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National Commitments

National Commitments refer to country-level initiatives, spearheaded by industry, government, or both, to forge alliances towards Certified Sustainable Palm Oil commitments. These undertakings show the importance of collaboration in realizing a vision that promotes environmental protection, wildlife conservation and human rights and social issues.

These National Commitments have been established independently of the RSPO by industry players, including government bodies in some cases. The RSPO seeks to play an instrumental role in the growth and success of these National Commitments, by:

  • providing information in terms of knowledge sharing on membership and market performance data;
  • announcing commitments through the RSPO Annual Communications Of Progress;
  • facilitating upstream and supply chain certification processes;
  • RSPO messaging and positioning on various issues.

Discover Current
National Commitments

Belgium - Belgian Alliance for Sustainable Palm Oil

Driver for Action

The Belgian Alliance for Sustainable Palm Oil (BASP) was originally launched in 2012 to address issues of sustainability and was more recently expanded to include nutrition and health in the Belgian palm oil market.

Following some early successes, BASP was relaunched last year as an official association, in a move that got significant press attention. Whilst its main focus stays on affecting a transformation towards sustainable palm oil, its new secondary focus is on ‘re-balancing the debate’ by talking to journalists and other stakeholders to engage all parties in the debate rather than just promoting the use of sustainable palm oil.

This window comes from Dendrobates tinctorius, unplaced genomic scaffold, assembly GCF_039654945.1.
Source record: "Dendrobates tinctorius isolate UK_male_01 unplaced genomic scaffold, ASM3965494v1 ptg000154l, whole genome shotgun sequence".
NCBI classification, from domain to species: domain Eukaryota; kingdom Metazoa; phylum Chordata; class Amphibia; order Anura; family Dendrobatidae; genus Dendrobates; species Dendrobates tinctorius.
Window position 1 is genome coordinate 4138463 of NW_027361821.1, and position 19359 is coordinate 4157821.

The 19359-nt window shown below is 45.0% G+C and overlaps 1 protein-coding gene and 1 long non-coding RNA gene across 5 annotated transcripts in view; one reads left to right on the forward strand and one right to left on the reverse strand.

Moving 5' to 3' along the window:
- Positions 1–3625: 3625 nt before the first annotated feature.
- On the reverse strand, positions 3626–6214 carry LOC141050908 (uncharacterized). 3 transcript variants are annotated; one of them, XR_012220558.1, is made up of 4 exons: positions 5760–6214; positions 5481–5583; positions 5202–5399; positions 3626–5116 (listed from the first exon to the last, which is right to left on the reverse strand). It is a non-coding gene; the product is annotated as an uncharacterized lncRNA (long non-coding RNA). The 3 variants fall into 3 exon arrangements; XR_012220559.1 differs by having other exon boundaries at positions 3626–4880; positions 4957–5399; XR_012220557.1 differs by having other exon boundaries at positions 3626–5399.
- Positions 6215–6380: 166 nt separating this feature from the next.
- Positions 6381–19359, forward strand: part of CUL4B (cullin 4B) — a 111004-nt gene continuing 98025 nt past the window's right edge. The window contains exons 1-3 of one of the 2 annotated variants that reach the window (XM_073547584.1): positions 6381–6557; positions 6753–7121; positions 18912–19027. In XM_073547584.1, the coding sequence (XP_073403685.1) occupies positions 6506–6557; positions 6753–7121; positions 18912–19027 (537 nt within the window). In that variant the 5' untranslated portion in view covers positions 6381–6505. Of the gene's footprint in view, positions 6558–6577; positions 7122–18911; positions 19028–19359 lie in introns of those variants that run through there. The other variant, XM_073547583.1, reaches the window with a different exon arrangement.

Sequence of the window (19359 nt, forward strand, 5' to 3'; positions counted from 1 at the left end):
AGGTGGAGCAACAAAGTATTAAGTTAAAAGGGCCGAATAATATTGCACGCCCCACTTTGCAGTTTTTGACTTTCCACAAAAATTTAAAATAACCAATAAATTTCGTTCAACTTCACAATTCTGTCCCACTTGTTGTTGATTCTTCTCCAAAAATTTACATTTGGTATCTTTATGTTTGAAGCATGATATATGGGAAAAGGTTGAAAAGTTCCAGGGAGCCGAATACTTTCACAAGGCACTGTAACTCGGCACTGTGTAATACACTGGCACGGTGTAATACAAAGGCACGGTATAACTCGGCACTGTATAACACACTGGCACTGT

• Members of the Alliance are committed to ensuring that by 2020 the food products in which palm oil is processed and which are ultimately intended for the Belgian market only contain sustainable palm oil.
    • A sound transition to sustainable palm oil requires an integrated approach, mobilising all stakeholders, namely producers, refineries, NGOs, governments, industrial users, distributors and end users, to work together and find solutions to any obstacles that are in the way of achieving the objectives.
    • BASP fully supports the European obligation to state whether palm oil is used in the product on the food product packaging. This is already a major step towards full transparency. Nevertheless, BASP is committed to better informing consumers about all aspects of sustainable palm oil.


Czech Republic and Slovakia - Initiative for Sustainable Palm Oil

Description/ Driver for Action

The Initiative for Sustainable Palm Oil is a movement of companies and NGOs in the Czech Republic and Slovakia committed to either produce, use or support sustainable palm oil. It was established as an informal movement demystifying palm oil.


Companies that exclusively use certified sustainable palm oil as well as other organisations that promote its use can use the logo on their website to demonstrate their commiment. By increasing the number of users and supporters, the Czech Republic and Slovakia could sign the Amsterdam Declaration to affirm its long-term vision.